What If?

What If?
What If?- our Musical Concert series at La MaMa E.T.C. - www.BriannaLaRoccoPhotography.com

Thursday, April 8, 2010

A Fiesta! Come have fun and support Mind the Art!

Come celebrate the success of our Mind the Art Anthology at La Mama! $15 gets you unlimited Mexican food from 8-11p and margaritas and sangria all night!

Where: CASA DE HARLEM- 312 W. 115th St #3 (B or C to 116th)
When: Friday, April 9th, 8p-2a
Who: You and all your friends!

Proceeds of this party will support future Mind the Art Entertainment endeavors, including our BROKEN CRAYONS free film viewing at Intersections International (this spring), our summer Fringe productions of BRUTALLY HONEST, SPELLBOUND and TIMING OF A DAY, our June DREAMS OF THE YOUTH Victim's Benefit and our fall Cherry Lane production of

Sunday, April 4, 2010

The cast of "Die"- backstage

An attractive bunch, to be sure. From L to R- Amanda Kay Schill (Kate), Justin Anselmi (Rob), Joe Kurtz (George) and Rob Moreira (Griselda)- Missing David Williams ( The Stage Manager)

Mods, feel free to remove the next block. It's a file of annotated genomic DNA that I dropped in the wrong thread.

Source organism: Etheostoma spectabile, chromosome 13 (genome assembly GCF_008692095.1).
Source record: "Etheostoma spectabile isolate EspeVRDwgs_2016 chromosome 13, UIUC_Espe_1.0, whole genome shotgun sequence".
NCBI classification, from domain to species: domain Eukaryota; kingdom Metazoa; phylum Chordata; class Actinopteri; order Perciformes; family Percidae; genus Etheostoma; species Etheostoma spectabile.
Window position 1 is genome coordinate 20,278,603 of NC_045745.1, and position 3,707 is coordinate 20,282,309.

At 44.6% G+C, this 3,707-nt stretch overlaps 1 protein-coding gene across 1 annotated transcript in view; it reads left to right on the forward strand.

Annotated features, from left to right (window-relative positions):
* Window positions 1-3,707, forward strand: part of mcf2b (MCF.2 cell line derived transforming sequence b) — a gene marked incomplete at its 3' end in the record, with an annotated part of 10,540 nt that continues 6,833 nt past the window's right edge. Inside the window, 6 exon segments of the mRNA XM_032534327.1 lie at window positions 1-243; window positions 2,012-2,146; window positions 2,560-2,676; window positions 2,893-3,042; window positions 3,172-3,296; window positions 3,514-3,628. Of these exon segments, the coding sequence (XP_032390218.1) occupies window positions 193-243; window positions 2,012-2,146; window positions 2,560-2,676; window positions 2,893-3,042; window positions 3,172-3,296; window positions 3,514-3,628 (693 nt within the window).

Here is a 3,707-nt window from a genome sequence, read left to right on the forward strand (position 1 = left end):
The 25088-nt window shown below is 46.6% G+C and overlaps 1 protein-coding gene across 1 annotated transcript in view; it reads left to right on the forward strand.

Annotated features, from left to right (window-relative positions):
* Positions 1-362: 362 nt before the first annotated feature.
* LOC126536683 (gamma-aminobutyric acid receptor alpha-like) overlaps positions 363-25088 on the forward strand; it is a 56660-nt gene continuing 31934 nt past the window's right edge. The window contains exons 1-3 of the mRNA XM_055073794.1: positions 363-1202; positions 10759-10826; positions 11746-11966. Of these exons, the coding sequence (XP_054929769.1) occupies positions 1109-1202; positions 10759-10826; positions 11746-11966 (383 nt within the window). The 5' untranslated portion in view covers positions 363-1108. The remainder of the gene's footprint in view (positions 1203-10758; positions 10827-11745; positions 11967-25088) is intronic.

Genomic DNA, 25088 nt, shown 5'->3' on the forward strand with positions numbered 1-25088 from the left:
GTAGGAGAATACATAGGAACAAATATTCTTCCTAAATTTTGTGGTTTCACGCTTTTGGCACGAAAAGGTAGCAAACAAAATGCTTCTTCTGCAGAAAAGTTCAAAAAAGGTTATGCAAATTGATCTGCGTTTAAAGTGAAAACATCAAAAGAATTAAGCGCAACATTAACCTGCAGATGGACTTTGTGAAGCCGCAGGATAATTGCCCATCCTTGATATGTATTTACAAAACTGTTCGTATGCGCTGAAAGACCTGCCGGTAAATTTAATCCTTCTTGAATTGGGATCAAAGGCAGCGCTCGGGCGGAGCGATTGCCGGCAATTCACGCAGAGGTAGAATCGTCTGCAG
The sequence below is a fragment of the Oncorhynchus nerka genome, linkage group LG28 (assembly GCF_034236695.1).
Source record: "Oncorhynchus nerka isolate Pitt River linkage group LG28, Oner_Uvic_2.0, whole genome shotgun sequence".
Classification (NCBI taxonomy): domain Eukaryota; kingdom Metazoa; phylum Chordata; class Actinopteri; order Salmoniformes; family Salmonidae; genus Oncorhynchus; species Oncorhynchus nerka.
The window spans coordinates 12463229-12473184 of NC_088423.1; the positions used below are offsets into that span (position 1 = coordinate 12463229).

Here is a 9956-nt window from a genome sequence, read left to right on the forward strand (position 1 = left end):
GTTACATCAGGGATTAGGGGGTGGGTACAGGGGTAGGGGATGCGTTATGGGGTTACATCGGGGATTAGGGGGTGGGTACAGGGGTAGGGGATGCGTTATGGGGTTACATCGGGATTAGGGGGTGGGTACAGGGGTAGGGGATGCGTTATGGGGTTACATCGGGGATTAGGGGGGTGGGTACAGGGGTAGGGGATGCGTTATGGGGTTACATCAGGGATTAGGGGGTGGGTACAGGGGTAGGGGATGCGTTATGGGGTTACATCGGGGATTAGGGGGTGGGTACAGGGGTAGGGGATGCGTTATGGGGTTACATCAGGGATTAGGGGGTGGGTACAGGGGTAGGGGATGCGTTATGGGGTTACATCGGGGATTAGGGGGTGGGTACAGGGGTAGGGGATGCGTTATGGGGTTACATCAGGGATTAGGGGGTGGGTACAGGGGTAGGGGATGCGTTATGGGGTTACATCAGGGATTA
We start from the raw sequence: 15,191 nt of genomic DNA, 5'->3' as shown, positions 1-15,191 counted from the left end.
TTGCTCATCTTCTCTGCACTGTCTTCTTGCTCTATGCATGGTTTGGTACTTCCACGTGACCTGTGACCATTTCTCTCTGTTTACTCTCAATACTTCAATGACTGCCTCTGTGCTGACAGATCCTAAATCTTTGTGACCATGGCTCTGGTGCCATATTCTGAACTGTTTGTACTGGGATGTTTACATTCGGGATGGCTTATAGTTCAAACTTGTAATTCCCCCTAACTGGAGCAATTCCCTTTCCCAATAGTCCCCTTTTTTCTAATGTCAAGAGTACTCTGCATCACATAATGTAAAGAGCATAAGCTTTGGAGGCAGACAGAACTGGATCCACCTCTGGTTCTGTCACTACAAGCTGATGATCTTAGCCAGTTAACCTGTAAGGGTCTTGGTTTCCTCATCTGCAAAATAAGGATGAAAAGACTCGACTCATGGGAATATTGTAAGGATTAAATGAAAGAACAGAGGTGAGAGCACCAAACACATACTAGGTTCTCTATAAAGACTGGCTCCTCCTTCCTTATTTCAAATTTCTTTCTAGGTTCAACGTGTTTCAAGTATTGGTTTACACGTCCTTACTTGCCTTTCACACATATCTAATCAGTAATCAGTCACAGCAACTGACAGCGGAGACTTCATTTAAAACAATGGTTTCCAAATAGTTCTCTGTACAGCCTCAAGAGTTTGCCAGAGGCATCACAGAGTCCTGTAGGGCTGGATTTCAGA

Thursday, April 1, 2010

More reviews! This time, the critics weigh in on "Die"

Enjoy the review, below, from Ratt Fink Magazine (we know we did)!

Have you ever faced a difficult decision and wondered what it would be like to leave the solution to the fates? And I don’t mean the “sit around until things work themselves out” fates, although we’ve all done that too, but the “roll the dice and do whatever they say” fates. Joe Kurtz has, and wrote a play about it, clarifying once and for all the wonders of stress-free decision-making for the less adventurous humans. No balls? No problem! Just roll the die and do what it says - let the universe guide your way.